Is it time to start digging a shohin bonsai grave?

bonsamurai

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Hello everyone, second post here so forgive me if I miss anything.

I received this Catlin elm almost a year ago from a nursery here in Southern California. The tree has been growing shoots readily until a couple weeks ago over the period of a couple hot, windy days when I unfortunately neglected to water it. I quickly realized my mistake, and immediately returned to regularly watering it. The tree did seem otherwise healthy to my untrained eyes in the week following, with little evidence of other stress such as any other browning tips or excessive foliage loss. However, its health has suddenly declined recently, going from full green foliage to its current state in the matter of a couple days.

For those of you that have made it this far, the lack of bark near the center of the tree most likely isn't the cause for its condition. With the bark of the Catlin elm already prone to aeration, the tree lost some of its bark in an accident awhile ago. One "How to" (determine if the tree is dead or alive) suggested that if the inside of a branch is green, then the tree can still make a recovery, which is shown in one of the images. It may or may not have anything to do with it but I also noticed roots near the bottom of the pot. If anyone would be kind enough to tell me, does this mean that my tree is rootbound and in need of repotting? But more importantly, can it be saved?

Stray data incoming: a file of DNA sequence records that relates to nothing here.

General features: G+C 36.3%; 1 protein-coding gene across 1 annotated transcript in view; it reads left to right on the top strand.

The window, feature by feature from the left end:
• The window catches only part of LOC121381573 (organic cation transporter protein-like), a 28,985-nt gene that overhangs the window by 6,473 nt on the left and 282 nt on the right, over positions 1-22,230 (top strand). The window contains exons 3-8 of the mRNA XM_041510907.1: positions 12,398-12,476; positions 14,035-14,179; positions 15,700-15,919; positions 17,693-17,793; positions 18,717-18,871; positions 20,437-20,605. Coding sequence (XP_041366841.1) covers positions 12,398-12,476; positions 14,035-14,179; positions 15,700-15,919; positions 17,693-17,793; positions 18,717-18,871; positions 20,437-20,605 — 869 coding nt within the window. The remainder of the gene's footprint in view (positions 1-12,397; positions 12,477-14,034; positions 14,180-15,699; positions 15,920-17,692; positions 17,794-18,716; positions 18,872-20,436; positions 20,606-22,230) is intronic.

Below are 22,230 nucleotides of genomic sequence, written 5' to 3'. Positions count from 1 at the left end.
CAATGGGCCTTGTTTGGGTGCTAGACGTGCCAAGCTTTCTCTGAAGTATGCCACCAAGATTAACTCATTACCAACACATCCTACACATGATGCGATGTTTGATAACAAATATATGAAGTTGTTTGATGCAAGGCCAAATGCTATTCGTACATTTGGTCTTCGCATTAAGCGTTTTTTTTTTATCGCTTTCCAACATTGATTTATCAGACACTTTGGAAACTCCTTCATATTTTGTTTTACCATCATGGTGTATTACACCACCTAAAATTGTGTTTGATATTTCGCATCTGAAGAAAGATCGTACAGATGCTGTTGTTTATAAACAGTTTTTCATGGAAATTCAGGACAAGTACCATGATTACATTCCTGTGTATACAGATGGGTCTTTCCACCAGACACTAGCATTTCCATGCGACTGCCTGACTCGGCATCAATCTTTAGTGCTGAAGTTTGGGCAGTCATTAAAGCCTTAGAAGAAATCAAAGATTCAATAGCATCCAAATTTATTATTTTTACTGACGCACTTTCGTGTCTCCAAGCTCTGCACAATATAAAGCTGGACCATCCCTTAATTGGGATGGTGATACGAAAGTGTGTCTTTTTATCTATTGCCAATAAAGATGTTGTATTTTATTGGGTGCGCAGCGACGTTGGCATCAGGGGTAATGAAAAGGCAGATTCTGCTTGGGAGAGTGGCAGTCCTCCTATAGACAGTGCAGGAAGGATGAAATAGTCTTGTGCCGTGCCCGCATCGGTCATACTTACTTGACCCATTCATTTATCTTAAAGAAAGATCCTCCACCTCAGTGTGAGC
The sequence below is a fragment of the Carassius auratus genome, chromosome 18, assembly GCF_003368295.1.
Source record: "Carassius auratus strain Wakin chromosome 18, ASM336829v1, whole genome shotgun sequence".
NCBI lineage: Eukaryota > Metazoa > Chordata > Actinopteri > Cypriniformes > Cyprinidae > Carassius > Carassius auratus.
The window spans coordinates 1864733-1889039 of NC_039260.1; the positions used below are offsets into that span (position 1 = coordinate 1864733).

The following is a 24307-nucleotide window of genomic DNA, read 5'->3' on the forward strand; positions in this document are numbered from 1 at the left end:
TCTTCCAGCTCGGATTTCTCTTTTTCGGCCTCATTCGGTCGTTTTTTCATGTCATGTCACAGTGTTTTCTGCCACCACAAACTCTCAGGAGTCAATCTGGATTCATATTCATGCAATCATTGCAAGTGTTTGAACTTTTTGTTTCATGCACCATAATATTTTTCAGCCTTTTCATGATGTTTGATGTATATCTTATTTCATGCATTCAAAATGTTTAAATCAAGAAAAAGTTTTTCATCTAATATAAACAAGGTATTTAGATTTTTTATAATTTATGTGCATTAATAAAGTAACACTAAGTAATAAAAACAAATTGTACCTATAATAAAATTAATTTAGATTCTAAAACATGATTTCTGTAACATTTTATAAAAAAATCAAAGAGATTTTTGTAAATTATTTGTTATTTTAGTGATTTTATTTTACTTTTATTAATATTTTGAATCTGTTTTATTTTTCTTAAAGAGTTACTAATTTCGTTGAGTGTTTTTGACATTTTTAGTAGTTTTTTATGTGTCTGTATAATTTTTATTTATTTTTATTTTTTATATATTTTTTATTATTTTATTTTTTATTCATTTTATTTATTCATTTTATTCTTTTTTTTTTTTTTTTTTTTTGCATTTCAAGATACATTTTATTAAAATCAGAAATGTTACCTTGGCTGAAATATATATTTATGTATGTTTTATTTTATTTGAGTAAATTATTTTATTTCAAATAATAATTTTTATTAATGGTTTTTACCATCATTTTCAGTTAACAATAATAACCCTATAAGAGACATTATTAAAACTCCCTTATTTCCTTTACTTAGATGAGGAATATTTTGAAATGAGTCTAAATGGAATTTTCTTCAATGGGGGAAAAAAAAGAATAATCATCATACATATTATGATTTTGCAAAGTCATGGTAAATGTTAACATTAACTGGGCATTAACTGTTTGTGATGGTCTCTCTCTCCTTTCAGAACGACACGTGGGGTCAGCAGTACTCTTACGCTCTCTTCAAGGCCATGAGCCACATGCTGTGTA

Thank you.
 

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Cypress187

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You shouldn't work on roots of a sick tree (unless it's a root problem), also the tree needs leaves to regrow roots, I'm afraid this tree isn't going to do that.
 

Cadillactaste

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First photo at the base...is the bark damaged all around the circumference of the tree? If it's separated from the lower section that is called girding and not good for the tree. It looks very like on the last leg if not gone yet.

Sorry to have to inform you that...how long did you go between watering? Before you remembered it?
 

Daluke

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It takes a lot to kill a Chinese elm.

There is green underneath the bark. This is a sign that the tree might still be salavagable.

I've had trees bounce back from similar "oversights" and some not.

Also, a tree's pot that dries out quickly suggests that roots have filled the pot. Does this mean we need to repot? Maybe. But I wouldn't touch your tree bar TLC.

I've found that elms roots "chase water". If you have them sitting on a wet bench the roots will grow out the bottom chasing water. Maybe this was the case with yours?

Good luck mate.
 

bonsamurai

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First photo at the base...is the bark damaged all around the circumference of the tree? If it's separated from the lower section that is called girding and not good for the tree. It looks very like on the last leg if not gone yet.

Sorry to have to inform you that...how long did you go between watering? Before you remembered it?